Cyber Forensics is a branch of computer forensics that focuses on the analysis of malicious code and payload. It also involves the recovery of deleted emails, calendars, contacts, and call logs. This branch of computer forensics can also investigate mobile devices. It recovers data, including call logs and SIM contacts.

Stochastic Forensics

Stochastic forensics is a type of computer science technique that helps fraud departments reconstruct digital activity without relying on digital artifacts, which are unintended alterations of data. This type of analysis is especially useful in data breach investigations, since attackers who pretend to be insiders may not leave behind any digital artifacts. Stochastic forensics also has applications in investigating insider threats, as it can help investigators determine the identity of the perpetrator.

Stochastic forensics draws its inspiration from statistical mechanics, a statistical method of analyzing complex systems. By contrast, classical Newtonian mechanics tries to determine the exact position and momentum of each particle in a system, which is impossible to do with large numbers of molecules. Instead, stochastic mechanics analyzes complex systems without attempting to study the individual particles.

Less formal digital forensics

Digital forensics is the application of investigative methods and computer science to gather, analyze, and present digital evidence. It is used in a variety of criminal investigations and civil cases. These investigations may involve computer fraud, illicit use, child pornography, and a variety of other types of computer intrusions.

The process of digital forensics begins by establishing a need assessment. This needs assessment will help determine operational requirements and capabilities. For example, a police department in an area that experiences a large number of traffic accidents may need to hire a digital forensics expert to analyze the hard drive of a driver involved in an accident. This expert will be able to determine whether the driver’s mobile device was in use before the collision and whether it was used afterward. The digital forensics expert may also use this technique to discover whether the suspects left behind digital evidence during the incident.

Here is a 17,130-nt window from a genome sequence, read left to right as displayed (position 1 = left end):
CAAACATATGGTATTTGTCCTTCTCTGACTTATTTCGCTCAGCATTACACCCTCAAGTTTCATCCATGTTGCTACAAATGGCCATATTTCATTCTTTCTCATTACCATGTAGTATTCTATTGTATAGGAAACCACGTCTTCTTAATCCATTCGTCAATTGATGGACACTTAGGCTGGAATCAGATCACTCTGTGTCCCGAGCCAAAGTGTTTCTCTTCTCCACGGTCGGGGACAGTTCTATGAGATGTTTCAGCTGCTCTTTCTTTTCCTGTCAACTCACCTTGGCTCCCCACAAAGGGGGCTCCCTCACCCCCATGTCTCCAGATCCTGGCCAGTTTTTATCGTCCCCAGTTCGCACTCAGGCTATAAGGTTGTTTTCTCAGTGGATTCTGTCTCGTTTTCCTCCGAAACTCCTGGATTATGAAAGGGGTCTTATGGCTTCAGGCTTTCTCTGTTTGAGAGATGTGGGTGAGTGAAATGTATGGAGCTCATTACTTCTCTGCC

Oftentimes, police departments are understaffed. This means that police executives need to identify key employees who possess the required technical expertise and key skill sets. For these reasons, some agencies consider utilizing alternative staffing sources, but these must be vetted. For example, some departments may seek to use reserve officers or employ unsworn forensic specialists. They may also grant unpaid investigators special deputy status, which gives them some police powers.

Methods of acquiring data

There are many ways to obtain information for fraud departments. Computer forensics can help them recover data that may have been deleted, overwritten, or damaged. They can even retrieve information that was deliberately hidden by the owner or stored outside of the normal storage areas. These types of evidence can be essential to fighting fraud.

Reporting results

Cyber forensics is an investigation technique that uses digital evidence to identify cyber attackers, and sometimes it is used to recover lost or stolen data. These techniques are used to fight fraud and online harassment. Many law enforcement agencies have cyber cells that use these techniques. All of these departments use a variety of methods to detect unusual military activity and to investigate the source of criminal activity.

The use of forensic tools can help investigators gather evidence, analyze digital copies, and report on the findings. The purpose of this process is to collect data and information and present them in a legal proceeding or in court. The data recovered from a compromised system can help investigators prove their case.

Applicability in civil proceedings

Although the Department of Justice’s Civil Cyber-Fraud Initiative is new, the first case it has resolved under this program, against Comprehensive Health Services, reveals important lessons for prosecutors. First, the DOJ pursued a FCA claim against CHS despite the lack of evidence of a cyberattack. Second, cyberattacks are a heightened concern in federal litigation, and the new initiative will help the government pursue those responsible for fraud.

DOJ announced its Civil Cyber-Fraud Initiative last fall, a new division focused on bringing criminal charges against government contractors and federal grant recipients who fail to follow cybersecurity laws. Recently, two settlements under the FCA were announced by the DOJ in False Claims Act cases. In one, a defense contractor agreed to pay $9 million to settle FCA allegations. Another case involved a healthcare provider who claimed to have performed cybersecurity audits on behalf of its customers but didn’t do so.